In the first chapter and the last, Esther is not mentioned in the book that is named after her. I just found that curious. The ending chapter of Esther mentions both the fame and fortune that King Xerxes and Mordecai received, but there’s not a single mention of the lady who was instrumental in making it all happen. Ladies get the shaft like that sometimes, but as a lady myself, I have to remind myself (constantly) that not getting a pat on the back and a day in the spotlight sometimes is a blessing in itself. I guess, too, I’m kind of the kind of person who doesn’t mind helping to get something done and not getting any recognition for it. I’m generally satisfied in the fact that whatever it was that needed doing got done. And I hope that’s how Esther felt, too. I mean, I’m sure if she ever read all this she might have tasted some bitterness. I get that. I didn’t say I don’t sulk once in a while. And I never said that when I do get recognized I’m not super excited about it. I am. It’s the greatest feeling in the world. But it’s also the greatest feeling in the world knowing that your actions, whether recognized or not, made someone else feel a little bit better for a moment or two. And maybe other than “God always puts us in the right place at the right time,” humbleness was the biggest lesson I learned from Esther this go-round.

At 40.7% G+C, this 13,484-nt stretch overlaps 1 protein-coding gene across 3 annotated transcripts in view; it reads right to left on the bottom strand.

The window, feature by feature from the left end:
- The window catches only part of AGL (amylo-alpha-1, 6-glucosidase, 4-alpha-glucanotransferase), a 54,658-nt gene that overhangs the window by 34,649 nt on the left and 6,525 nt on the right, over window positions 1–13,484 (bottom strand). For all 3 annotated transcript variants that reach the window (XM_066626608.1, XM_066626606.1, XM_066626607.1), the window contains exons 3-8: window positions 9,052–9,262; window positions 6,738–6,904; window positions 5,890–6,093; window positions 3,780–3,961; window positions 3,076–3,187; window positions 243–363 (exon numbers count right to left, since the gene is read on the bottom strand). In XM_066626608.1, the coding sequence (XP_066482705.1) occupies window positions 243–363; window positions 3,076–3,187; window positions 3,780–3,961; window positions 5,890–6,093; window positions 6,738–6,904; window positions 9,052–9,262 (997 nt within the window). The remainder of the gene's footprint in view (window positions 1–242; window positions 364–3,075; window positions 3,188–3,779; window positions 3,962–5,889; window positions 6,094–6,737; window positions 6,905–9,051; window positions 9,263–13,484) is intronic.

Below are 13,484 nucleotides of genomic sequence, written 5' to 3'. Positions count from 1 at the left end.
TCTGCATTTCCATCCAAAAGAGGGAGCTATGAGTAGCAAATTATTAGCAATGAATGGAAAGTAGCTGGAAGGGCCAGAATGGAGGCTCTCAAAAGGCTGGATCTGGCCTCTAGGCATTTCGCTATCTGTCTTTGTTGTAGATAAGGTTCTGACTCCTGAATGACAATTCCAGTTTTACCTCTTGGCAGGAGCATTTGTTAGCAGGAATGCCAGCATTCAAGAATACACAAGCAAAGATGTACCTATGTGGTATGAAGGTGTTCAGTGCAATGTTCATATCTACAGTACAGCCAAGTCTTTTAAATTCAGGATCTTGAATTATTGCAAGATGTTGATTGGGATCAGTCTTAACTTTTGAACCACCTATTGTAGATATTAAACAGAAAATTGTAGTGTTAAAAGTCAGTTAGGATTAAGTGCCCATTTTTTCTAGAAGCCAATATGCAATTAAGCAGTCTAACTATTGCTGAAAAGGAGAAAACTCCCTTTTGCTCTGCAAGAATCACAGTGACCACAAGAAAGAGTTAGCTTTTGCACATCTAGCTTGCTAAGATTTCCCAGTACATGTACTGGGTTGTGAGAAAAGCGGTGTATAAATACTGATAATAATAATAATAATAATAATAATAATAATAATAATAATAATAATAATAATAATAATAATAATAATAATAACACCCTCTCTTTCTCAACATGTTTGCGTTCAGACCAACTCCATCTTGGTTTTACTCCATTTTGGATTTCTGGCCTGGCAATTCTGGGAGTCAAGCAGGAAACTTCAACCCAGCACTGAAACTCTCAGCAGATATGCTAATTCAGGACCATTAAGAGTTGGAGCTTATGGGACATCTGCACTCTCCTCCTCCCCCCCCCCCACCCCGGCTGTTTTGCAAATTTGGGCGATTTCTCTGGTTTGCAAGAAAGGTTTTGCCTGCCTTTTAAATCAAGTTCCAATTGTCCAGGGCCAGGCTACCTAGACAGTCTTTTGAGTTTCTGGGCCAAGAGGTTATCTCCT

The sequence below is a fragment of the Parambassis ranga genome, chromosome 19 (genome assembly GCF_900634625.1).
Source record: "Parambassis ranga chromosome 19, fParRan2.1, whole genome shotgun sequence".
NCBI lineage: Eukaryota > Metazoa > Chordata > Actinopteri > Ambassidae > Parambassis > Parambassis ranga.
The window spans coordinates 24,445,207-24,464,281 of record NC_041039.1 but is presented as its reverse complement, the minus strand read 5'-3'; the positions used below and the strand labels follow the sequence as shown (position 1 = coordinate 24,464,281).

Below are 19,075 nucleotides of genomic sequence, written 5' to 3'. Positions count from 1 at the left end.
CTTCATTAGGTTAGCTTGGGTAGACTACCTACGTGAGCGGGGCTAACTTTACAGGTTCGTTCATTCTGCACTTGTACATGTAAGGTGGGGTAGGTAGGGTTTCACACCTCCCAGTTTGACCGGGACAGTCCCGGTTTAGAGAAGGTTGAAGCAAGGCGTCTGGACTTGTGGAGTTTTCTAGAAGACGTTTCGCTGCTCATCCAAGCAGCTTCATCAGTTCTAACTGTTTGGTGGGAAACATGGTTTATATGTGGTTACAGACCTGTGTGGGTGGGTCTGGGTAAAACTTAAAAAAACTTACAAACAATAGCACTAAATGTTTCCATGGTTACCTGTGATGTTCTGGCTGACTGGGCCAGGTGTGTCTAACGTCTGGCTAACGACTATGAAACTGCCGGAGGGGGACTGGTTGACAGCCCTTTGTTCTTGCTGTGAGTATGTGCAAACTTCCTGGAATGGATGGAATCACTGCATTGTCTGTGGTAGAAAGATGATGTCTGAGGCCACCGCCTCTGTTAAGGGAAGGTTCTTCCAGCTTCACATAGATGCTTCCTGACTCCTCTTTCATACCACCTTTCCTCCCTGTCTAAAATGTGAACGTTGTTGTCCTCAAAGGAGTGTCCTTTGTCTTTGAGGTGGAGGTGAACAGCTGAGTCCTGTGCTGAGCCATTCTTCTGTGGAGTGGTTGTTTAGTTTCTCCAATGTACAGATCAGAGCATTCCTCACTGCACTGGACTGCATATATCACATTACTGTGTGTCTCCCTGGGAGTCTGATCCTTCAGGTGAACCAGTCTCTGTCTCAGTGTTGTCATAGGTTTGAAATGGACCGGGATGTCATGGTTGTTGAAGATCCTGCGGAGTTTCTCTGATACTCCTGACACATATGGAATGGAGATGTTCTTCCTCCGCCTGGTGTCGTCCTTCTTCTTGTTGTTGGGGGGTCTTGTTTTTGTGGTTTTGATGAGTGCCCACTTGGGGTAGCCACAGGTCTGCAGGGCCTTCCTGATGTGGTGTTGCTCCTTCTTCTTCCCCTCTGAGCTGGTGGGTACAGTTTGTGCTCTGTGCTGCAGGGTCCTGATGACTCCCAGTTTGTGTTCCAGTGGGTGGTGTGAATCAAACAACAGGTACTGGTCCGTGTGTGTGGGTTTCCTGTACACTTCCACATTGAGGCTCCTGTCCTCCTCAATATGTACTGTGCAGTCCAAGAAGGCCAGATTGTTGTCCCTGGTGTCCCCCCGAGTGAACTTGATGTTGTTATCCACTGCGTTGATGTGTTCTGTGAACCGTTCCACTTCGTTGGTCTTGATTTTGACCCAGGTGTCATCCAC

And speaking of this go-round, if you have been reading with us from he beginning, you have now read about one-third of the Bible! That’s pretty cool. And with the end of Esther, we begin a new phase of Scripture and a whole new style of writing – poetry! Oh, poetry. It’s rough some days. But on other days, it’s what all the good stuff is made of. And we’re going to tackle the next several chapters together with grace and the Holy Spirit guiding us. I love you all, and God loves you way more.
Writing prompt: lesson learned
Esther is full of all kinds of good lessons. Write about the one that stood out for you the most while reading this book.